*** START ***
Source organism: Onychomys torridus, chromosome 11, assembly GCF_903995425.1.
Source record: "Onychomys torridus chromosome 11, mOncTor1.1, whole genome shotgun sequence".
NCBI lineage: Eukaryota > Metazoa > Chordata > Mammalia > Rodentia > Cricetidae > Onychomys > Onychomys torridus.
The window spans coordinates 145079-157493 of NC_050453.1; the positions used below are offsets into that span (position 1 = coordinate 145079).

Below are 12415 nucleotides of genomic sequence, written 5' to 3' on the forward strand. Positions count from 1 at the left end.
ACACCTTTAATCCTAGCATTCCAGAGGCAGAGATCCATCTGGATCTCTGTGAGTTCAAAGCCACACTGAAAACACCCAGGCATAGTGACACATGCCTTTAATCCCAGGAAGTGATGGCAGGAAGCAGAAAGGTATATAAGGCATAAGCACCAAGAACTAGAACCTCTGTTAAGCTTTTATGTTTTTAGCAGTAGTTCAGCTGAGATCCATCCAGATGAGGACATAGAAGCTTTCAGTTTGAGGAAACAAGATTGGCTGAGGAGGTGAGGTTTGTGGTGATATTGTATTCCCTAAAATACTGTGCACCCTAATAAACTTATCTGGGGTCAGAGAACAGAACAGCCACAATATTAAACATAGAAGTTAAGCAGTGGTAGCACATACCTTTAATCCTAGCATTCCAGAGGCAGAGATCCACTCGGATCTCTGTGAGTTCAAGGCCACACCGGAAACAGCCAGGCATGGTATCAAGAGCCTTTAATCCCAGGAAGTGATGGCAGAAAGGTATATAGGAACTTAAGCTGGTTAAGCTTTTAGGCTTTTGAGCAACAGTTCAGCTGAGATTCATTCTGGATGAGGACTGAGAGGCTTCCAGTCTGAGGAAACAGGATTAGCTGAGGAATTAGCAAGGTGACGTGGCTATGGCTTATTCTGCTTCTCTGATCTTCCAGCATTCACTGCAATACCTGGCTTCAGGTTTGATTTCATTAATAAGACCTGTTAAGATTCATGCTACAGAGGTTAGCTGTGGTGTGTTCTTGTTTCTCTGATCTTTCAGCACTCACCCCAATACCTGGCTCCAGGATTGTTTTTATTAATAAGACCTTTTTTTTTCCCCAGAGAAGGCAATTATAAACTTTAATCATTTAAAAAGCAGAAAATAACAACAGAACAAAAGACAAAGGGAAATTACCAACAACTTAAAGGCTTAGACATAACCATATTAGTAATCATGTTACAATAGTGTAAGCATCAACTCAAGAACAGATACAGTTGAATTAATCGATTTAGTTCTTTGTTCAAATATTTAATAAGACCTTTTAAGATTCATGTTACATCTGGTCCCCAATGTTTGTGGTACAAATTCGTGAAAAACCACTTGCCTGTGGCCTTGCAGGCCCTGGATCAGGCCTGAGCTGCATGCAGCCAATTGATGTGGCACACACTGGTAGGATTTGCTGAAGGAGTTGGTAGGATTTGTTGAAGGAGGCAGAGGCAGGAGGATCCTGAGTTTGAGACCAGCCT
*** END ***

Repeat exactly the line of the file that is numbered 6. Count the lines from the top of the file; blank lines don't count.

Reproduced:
ACACCTTTAATCCTAGCATTCCAGAGGCAGAGATCCATCTGGATCTCTGTGAGTTCAAAGCCACACTGAAAACACCCAGGCATAGTGACACATGCCTTTAATCCCAGGAAGTGATGGCAGGAAGCAGAAAGGTATATAAGGCATAAGCACCAAGAACTAGAACCTCTGTTAAGCTTTTATGTTTTTAGCAGTAGTTCAGCTGAGATCCATCCAGATGAGGACATAGAAGCTTTCAGTTTGAGGAAACAAGATTGGCTGAGGAGGTGAGGTTTGTGGTGATATTGTATTCCCTAAAATACTGTGCACCCTAATAAACTTATCTGGGGTCAGAGAACAGAACAGCCACAATATTAAACATAGAAGTTAAGCAGTGGTAGCACATACCTTTAATCCTAGCATTCCAGAGGCAGAGATCCACTCGGATCTCTGTGAGTTCAAGGCCACACCGGAAACAGCCAGGCATGGTATCAAGAGCCTTTAATCCCAGGAAGTGATGGCAGAAAGGTATATAGGAACTTAAGCTGGTTAAGCTTTTAGGCTTTTGAGCAACAGTTCAGCTGAGATTCATTCTGGATGAGGACTGAGAGGCTTCCAGTCTGAGGAAACAGGATTAGCTGAGGAATTAGCAAGGTGACGTGGCTATGGCTTATTCTGCTTCTCTGATCTTCCAGCATTCACTGCAATACCTGGCTTCAGGTTTGATTTCATTAATAAGACCTGTTAAGATTCATGCTACAGAGGTTAGCTGTGGTGTGTTCTTGTTTCTCTGATCTTTCAGCACTCACCCCAATACCTGGCTCCAGGATTGTTTTTATTAATAAGACCTTTTTTTTTCCCCAGAGAAGGCAATTATAAACTTTAATCATTTAAAAAGCAGAAAATAACAACAGAACAAAAGACAAAGGGAAATTACCAACAACTTAAAGGCTTAGACATAACCATATTAGTAATCATGTTACAATAGTGTAAGCATCAACTCAAGAACAGATACAGTTGAATTAATCGATTTAGTTCTTTGTTCAAATATTTAATAAGACCTTTTAAGATTCATGTTACATCTGGTCCCCAATGTTTGTGGTACAAATTCGTGAAAAACCACTTGCCTGTGGCCTTGCAGGCCCTGGATCAGGCCTGAGCTGCATGCAGCCAATTGATGTGGCACACACTGGTAGGATTTGCTGAAGGAGTTGGTAGGATTTGTTGAAGGAGGCAGAGGCAGGAGGATCCTGAGTTTGAGACCAGCCT